Εικόνες σελίδας
PDF
Ηλεκτρ. έκδοση

states when in their greatest perfection; and did all that human wisdom could do for rendering it durable, and transmitting it pure and entire to future generations. But as all things under the sun are subject to change, and children are too apt to forget and degenerate from the virtues of their fathers, there seems great reason to fear, that what has happened to those free states may at length prove the melan. choly fate of our own country; especially when we reflect, that the same causes, which contributed to their ruin, operate at this time so very strongly amongst us. As I thought therefore that it might be of some use to my country at this dangerous crisis, I have selected the interesting examples of those once free and powerful nations, who by totally deviating from those principles upon which they were originally founded, lost first their liberty, and at last their very existence, so far as to leave no other vestiges remaining of them as a people, but what are to be found in the records of history.

It is an undoubted truth, that our own constitution has at different times suffered very severe shocks, and been reduced more than once to the very point of ruin : but because it has hitherto providentially escaped, we are not to flatter ourselves that opportunities of recovery will always offer. To me therefore the method of proof drawn from example, seemed more striking, as well as more level to every capacity, than all speculative reasoning: for as the same causes will, by the stated laws of sublunary affairs,

[ocr errors][merged small]

sooner or later invariably produce the same effects, so whenever we see the same maxims of government prevail, the same measures pursued, and the same coincidences of circumstances happen in our own country, which brought on, and attend the subversion of those states, we may plainly read our own fate in their catastrophe, unless we apply speedy and effectual remedies, before our case is past recovery. It is the best way to learn wisdom in time from the fate of others; and if examples will not instruct and make us wiser, I confess myself utterly at a loss to know what will.

[ocr errors]

In my reflections, which naturally arose in the course of these researches, truth and impartiality have been my only guides. I have endeavoured to show the principal causes of that degeneracy of manners, which reduced those once brave and free people into the most abject slavery. I have marked the alarming progress which the same evils have already made, and still continue to make amongst us, with that honest freedom which is the birthright of every Englishman. My sole aim is to excite those who have the welfare of their country at heart, to unite their endeavours in opposing the fatal tendency of those evils, whilst they are within the power of remedy. With this view, and this only, I have marked out the remote as well as immediate causes of the ruin of those states, as so many beacons warning us to avoid the same rocks upon which they struck, and at last suffered shipwreck.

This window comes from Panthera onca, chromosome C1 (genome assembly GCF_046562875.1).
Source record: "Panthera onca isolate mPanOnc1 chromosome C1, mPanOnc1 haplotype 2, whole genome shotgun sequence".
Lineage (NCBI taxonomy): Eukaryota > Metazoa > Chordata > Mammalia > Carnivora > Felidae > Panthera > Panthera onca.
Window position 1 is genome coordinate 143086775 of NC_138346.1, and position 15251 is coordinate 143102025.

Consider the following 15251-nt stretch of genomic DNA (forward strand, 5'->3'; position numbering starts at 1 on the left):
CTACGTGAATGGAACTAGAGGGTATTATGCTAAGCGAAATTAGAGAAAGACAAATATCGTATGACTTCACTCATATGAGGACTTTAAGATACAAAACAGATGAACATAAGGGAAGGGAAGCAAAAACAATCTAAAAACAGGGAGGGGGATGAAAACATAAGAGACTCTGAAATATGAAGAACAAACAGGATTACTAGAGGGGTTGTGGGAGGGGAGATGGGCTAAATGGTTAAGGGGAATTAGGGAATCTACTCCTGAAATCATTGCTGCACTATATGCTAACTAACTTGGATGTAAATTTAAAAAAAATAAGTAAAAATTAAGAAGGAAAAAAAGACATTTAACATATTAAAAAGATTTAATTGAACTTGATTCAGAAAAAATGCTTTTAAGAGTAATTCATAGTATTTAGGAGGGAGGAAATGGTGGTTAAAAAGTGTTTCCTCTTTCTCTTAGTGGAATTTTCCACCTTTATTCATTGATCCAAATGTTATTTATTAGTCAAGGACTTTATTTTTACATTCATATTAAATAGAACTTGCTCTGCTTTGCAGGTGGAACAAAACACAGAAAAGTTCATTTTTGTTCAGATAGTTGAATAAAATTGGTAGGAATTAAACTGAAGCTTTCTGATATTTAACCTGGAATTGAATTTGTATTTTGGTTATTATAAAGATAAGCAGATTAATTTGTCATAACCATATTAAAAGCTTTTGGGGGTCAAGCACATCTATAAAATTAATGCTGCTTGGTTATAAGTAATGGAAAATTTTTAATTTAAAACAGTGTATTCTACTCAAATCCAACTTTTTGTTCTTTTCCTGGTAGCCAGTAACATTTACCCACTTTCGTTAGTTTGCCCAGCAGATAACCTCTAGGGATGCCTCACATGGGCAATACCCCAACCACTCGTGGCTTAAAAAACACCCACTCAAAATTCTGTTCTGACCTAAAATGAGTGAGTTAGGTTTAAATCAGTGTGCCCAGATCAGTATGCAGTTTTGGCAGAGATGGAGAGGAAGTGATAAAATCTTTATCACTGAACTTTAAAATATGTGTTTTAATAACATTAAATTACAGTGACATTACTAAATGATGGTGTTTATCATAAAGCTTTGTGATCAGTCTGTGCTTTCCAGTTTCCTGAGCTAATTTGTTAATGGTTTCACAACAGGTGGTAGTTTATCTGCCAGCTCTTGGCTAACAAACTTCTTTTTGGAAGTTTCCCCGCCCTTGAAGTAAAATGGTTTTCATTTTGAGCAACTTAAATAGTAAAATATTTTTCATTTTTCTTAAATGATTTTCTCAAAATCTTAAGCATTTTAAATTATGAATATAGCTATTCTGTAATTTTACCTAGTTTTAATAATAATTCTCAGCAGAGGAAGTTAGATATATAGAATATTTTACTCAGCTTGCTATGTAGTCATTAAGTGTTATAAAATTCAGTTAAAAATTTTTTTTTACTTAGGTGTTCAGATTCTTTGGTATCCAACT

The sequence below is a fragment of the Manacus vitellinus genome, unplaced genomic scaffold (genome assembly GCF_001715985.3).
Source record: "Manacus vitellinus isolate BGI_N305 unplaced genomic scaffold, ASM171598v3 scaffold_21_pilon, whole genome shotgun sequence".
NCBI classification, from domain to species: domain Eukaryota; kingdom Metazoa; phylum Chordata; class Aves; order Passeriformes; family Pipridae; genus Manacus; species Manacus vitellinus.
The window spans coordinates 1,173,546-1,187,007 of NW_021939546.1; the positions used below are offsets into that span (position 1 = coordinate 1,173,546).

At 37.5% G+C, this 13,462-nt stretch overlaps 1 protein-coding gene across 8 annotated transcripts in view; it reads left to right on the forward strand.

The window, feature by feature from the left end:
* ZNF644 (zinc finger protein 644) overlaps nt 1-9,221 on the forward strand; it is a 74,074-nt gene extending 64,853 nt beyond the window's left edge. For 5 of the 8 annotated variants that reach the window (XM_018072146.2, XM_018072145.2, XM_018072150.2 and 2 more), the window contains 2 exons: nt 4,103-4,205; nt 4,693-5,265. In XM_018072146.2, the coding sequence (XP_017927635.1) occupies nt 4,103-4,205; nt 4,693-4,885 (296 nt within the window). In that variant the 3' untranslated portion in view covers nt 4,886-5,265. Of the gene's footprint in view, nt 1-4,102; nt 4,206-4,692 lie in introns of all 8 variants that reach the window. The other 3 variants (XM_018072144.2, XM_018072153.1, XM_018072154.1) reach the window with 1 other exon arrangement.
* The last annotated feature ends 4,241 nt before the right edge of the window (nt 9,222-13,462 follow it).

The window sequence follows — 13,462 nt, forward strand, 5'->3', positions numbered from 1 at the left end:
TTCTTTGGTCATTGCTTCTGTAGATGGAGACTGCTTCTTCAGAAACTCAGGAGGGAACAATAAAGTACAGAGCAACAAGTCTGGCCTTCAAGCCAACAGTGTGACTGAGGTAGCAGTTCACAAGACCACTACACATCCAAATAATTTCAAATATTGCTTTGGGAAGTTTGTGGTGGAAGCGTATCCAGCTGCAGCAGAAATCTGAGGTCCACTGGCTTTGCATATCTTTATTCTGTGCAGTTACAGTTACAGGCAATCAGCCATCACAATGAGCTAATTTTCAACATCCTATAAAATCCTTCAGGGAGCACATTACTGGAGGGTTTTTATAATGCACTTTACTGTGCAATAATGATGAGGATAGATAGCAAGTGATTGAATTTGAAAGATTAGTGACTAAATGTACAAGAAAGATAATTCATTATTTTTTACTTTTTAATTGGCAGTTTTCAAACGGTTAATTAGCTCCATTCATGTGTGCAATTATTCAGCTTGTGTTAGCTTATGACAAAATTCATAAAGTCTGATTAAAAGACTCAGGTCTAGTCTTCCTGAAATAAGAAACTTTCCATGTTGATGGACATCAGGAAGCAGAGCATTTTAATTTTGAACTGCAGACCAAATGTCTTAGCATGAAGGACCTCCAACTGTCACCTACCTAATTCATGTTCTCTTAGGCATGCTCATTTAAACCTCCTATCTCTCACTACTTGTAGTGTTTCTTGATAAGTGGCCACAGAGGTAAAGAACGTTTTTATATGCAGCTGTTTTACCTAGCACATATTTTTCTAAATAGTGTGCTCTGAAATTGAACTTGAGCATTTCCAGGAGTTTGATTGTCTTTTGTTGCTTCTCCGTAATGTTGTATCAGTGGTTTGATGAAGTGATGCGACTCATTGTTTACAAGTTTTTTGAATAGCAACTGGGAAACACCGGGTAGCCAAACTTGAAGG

Truth will ever be unpalatable to those who are determined not to relinquish error, but can never give offence to the honest and well-meaning amongst my countrymen. For the plain-dealing remonstrances of a friend differ as widely from the rancour of an enemy, as the friendly probe of the physician from the dagger of the assassin.

ON THE

RISE AND FALL

OF THE

ANCIENT REPUBLICKS.

CHAPTER I.

OF THE REPUBLICK OF SPARTA.

ALL the free states of Greece were at first mon. archical,* and seem to owe their liberty rather to the injudicious oppressions of their respective kings, than to any natural propensity in the people to alter their form of government. But as they had smarted so severely under an excess of power lodged in the hands of one man, they were too apt to run into the other extreme, democracy; a state of government the most subject of all others to disunion and faction.

Of all the Grecian states, that of Sparta seems to have been the most unhappy, before their govern. ment was new modelled by Lycurgus. The autho.. rity of their kings and their laws (as Plutarch

• Dion. Halicarn. p. 248. edit. Rob. Steph. 1546.

B

[ocr errors]

informs us) were alike trampled upon and despised. Nothing could restrain the insolence of the head. strong encroaching populace; and the whole government sunk into anarchy and confusion. From this deplorable situation the wisdom and virtue of one great man raised his country to that height of power, which was the envy and the terror of her neighbours. A convincing proof how far the influence of one great and good man will operate towards reforming the most bold licentious people, when he has once thoroughly acquired their es. teem and confidence! Upon this principle Lycurgus founded his plan of totally altering and new moulding the constitution of his country. A design, all circumstances considered, the most daring, and the most happily executed, of any yet immortalized in history.

[ocr errors][ocr errors][ocr errors][merged small]

Lycurgus sụcceeded to the moiety of the crown of Sparta at the death of his elder brother; but his brother's widow declaring herself with child, and that child proving to be a son, he immediately resigned the regal dignity to the new born infant, and governed as protector and guardian of the young prince during his minority. The generous and disinterested behaviour of Lycurgus upon this occasion endeared him greatly to the people; who had already

* Plutarch relates this affair greatly to the honour of Lycurgus in the beginning of his life

« ΠροηγούμενηΣυνέχεια »